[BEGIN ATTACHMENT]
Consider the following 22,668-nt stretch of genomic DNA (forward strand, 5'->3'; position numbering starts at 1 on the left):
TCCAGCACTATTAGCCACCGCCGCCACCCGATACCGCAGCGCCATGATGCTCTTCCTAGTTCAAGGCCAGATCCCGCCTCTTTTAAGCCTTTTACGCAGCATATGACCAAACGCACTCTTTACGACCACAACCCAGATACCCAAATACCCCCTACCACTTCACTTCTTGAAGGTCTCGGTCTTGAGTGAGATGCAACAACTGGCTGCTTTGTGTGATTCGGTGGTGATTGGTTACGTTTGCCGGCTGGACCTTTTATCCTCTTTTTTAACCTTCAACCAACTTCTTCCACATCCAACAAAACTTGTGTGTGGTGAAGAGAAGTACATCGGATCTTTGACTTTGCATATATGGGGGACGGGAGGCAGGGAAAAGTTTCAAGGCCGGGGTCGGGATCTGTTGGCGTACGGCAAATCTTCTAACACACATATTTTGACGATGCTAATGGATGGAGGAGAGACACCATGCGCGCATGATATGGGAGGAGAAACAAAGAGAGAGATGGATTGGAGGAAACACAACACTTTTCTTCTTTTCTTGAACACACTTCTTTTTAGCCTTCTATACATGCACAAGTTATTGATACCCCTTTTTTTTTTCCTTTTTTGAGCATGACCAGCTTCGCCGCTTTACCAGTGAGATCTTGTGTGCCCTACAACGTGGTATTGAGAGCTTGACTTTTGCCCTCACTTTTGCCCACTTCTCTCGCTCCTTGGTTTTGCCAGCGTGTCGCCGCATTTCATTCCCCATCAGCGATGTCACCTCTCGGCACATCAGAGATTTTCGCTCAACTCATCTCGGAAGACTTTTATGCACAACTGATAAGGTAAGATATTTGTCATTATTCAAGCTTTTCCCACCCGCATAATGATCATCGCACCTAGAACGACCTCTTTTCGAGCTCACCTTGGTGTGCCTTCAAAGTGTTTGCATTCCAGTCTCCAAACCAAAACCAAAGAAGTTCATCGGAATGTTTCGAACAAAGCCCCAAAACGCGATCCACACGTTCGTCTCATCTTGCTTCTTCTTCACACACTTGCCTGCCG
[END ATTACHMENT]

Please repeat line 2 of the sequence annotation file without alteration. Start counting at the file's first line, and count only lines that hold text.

TCCAGCACTATTAGCCACCGCCGCCACCCGATACCGCAGCGCCATGATGCTCTTCCTAGTTCAAGGCCAGATCCCGCCTCTTTTAAGCCTTTTACGCAGCATATGACCAAACGCACTCTTTACGACCACAACCCAGATACCCAAATACCCCCTACCACTTCACTTCTTGAAGGTCTCGGTCTTGAGTGAGATGCAACAACTGGCTGCTTTGTGTGATTCGGTGGTGATTGGTTACGTTTGCCGGCTGGACCTTTTATCCTCTTTTTTAACCTTCAACCAACTTCTTCCACATCCAACAAAACTTGTGTGTGGTGAAGAGAAGTACATCGGATCTTTGACTTTGCATATATGGGGGACGGGAGGCAGGGAAAAGTTTCAAGGCCGGGGTCGGGATCTGTTGGCGTACGGCAAATCTTCTAACACACATATTTTGACGATGCTAATGGATGGAGGAGAGACACCATGCGCGCATGATATGGGAGGAGAAACAAAGAGAGAGATGGATTGGAGGAAACACAACACTTTTCTTCTTTTCTTGAACACACTTCTTTTTAGCCTTCTATACATGCACAAGTTATTGATACCCCTTTTTTTTTTCCTTTTTTGAGCATGACCAGCTTCGCCGCTTTACCAGTGAGATCTTGTGTGCCCTACAACGTGGTATTGAGAGCTTGACTTTTGCCCTCACTTTTGCCCACTTCTCTCGCTCCTTGGTTTTGCCAGCGTGTCGCCGCATTTCATTCCCCATCAGCGATGTCACCTCTCGGCACATCAGAGATTTTCGCTCAACTCATCTCGGAAGACTTTTATGCACAACTGATAAGGTAAGATATTTGTCATTATTCAAGCTTTTCCCACCCGCATAATGATCATCGCACCTAGAACGACCTCTTTTCGAGCTCACCTTGGTGTGCCTTCAAAGTGTTTGCATTCCAGTCTCCAAACCAAAACCAAAGAAGTTCATCGGAATGTTTCGAACAAAGCCCCAAAACGCGATCCACACGTTCGTCTCATCTTGCTTCTTCTTCACACACTTGCCTGCCG